“L.A. County continues to practice the death penalty even though county voters have voted down the death penalty twice in the last few years, at a huge economic cost to the county and the state,” says Gascón. He plans to stop the DA’s office from seeking the death penalty in the county immediately. Lacey has said she believes the death penalty is the appropriate punishment for certain crimes.
Gascón says he will focus on reducing the county’s high rate of incarceration. “People often forget that there is a price for incarceration. There is a social price when you’re breaking down families, when you’re criminalizing people who then later on are less likely to be able to get employment, get housing and all the things that are likely to get their life together,” he says.
He also says he would end the prosecution of children as adults, explaining, “We know that the science is very clear in this area and that human brain development isn’t actually completed until you’re in your mid-twenties. Over-incarceration and early criminalization of youth actually almost guarantee a life of criminality and dysfunctionality.”
While Lacey has the law enforcement establishment firmly on her side, she also stated her goal of reducing incarceration in Los Angeles County, where 13,723 people are currently behind bars. “My office has had a laser focus on reducing incarceration rates for those where an alternative is appropriate,” said Lacey.
Both candidates have ideas about how the system should deal with mentally ill individuals. “I remain dedicated to expanding my historic mental health reforms that have resulted in the diversion of thousands of nonviolent offenders out of incarceration and into community housing where they can get the care that they need,” said Lacey. “I want to enhance the free de-escalation program that has already trained over 2,000 peace officers on how to de-escalate incidents involving people in a mental health crisis.”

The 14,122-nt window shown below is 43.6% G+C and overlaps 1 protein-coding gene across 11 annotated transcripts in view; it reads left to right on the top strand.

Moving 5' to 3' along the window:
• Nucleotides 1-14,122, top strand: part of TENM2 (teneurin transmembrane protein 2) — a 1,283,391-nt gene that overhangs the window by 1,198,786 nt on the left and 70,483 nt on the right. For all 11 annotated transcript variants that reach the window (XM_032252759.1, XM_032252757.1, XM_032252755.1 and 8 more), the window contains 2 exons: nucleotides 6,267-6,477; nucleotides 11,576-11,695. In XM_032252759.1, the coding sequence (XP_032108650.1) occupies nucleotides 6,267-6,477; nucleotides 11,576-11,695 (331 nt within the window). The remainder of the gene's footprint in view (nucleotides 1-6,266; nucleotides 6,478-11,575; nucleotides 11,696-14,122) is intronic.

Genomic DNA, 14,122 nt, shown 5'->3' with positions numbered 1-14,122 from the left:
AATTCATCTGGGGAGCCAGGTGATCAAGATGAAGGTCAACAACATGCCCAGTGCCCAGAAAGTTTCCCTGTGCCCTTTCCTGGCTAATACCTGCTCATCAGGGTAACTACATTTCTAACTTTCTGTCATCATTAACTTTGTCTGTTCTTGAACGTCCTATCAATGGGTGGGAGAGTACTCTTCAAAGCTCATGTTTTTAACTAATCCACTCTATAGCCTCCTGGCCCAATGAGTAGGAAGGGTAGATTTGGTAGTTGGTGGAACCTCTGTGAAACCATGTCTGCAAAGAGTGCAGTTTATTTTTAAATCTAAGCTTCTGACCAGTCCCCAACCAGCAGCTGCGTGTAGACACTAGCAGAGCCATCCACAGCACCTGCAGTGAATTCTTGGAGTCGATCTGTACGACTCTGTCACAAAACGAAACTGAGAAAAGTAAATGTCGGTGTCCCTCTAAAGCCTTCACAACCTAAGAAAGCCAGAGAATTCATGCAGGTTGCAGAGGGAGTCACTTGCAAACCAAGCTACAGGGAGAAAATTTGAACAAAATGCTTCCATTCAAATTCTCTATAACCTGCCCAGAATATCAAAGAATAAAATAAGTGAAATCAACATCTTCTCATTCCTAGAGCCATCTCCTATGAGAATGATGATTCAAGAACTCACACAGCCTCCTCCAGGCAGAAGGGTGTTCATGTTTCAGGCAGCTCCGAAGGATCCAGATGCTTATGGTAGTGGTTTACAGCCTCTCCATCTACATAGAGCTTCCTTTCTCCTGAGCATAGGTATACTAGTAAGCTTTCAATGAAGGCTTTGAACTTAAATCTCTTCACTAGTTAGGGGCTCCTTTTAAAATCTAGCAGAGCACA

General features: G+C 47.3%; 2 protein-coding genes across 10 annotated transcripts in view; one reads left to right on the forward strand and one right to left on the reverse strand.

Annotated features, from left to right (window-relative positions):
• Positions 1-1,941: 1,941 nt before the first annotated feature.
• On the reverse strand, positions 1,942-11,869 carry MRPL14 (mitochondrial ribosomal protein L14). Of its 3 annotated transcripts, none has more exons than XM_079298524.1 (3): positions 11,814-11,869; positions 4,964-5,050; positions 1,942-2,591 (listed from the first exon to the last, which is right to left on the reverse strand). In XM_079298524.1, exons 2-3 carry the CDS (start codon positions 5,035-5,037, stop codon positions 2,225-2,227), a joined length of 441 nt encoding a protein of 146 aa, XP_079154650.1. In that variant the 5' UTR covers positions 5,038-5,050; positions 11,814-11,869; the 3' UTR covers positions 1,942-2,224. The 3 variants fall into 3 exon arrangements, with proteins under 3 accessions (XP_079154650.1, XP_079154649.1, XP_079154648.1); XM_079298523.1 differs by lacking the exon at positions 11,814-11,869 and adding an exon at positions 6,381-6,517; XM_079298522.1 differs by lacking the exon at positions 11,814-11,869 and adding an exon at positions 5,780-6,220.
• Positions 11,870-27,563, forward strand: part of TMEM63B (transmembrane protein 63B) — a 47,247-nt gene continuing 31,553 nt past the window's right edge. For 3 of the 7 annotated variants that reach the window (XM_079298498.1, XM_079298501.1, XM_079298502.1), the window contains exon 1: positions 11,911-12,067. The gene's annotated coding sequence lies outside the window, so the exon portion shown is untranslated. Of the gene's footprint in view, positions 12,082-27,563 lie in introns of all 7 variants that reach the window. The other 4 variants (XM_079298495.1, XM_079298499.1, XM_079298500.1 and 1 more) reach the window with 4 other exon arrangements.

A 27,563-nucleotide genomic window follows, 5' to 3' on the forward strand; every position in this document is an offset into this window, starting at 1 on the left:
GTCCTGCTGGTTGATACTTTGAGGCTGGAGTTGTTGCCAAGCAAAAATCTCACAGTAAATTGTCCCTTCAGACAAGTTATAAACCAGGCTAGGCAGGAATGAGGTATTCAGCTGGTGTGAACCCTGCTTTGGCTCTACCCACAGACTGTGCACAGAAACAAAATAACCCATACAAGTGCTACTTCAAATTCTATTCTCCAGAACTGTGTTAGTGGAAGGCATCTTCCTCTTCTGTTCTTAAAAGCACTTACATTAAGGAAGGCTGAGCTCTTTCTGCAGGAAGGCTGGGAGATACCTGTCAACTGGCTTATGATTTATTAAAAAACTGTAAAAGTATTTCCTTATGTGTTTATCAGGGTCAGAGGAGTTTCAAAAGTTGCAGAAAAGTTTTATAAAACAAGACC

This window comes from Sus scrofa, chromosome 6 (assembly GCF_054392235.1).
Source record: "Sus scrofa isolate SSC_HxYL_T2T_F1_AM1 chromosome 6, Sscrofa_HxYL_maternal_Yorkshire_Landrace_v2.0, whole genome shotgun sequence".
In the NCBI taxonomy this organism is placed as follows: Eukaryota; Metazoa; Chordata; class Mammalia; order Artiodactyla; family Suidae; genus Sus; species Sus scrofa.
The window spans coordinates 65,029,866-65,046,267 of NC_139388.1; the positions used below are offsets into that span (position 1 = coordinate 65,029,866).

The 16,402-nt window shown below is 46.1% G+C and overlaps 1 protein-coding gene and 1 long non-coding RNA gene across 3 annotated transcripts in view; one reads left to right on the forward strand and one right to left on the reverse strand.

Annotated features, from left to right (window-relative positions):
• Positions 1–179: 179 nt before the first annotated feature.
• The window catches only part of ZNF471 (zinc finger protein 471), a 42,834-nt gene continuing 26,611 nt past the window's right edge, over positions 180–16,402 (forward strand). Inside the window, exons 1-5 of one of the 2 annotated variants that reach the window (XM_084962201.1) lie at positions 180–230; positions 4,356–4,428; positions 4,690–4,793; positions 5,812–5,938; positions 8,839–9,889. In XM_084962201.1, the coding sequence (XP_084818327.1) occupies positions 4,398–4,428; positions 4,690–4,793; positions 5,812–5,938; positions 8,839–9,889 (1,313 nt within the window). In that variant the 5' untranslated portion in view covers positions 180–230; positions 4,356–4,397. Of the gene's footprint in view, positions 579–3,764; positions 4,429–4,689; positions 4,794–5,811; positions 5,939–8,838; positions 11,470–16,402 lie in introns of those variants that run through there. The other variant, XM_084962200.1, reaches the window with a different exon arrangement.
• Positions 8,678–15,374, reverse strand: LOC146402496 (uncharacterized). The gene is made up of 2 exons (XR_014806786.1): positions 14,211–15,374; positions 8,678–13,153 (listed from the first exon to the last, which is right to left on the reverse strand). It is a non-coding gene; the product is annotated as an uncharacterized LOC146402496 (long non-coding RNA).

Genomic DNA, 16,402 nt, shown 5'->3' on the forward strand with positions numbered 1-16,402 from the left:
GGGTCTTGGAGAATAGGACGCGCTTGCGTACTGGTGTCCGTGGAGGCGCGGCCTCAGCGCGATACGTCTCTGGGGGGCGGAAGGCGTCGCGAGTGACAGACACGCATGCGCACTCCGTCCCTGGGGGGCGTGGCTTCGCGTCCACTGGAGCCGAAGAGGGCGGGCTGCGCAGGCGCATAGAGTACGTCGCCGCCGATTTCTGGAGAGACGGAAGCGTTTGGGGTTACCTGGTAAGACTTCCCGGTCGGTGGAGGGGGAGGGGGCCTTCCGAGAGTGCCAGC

But according to Gascón, “Very seldom do people get mental health diversion, and often when that occurs, it occurs in spite of the DA’s office.” He says his plans include immediately beginning to “work with the county and nonprofit organizations to create very strong diversion programs for those who are mentally ill or dealing with substance abuse, which often impacts poor people and people of color.”
With both candidates speaking the language of reform, their political backers may reveal more about the race than the candidates’ own words. But to activists, the most important thing is change.
For Steppling of Dignity and Power Now, that means putting positive outcomes ahead of political allegiances, and “beginning to make common sense decisions that will make our communities safer, that will save our county money and that will operate in the interest of at least beginning to chip away at the amount of waste and trauma and harm that officials like DA Lacey have helped perpetuate.”
According to Shrum, the events of this summer have likely already begun to make a mark. “I think we’ll see a measure of reform here no matter who wins,” he says.
Capital & Main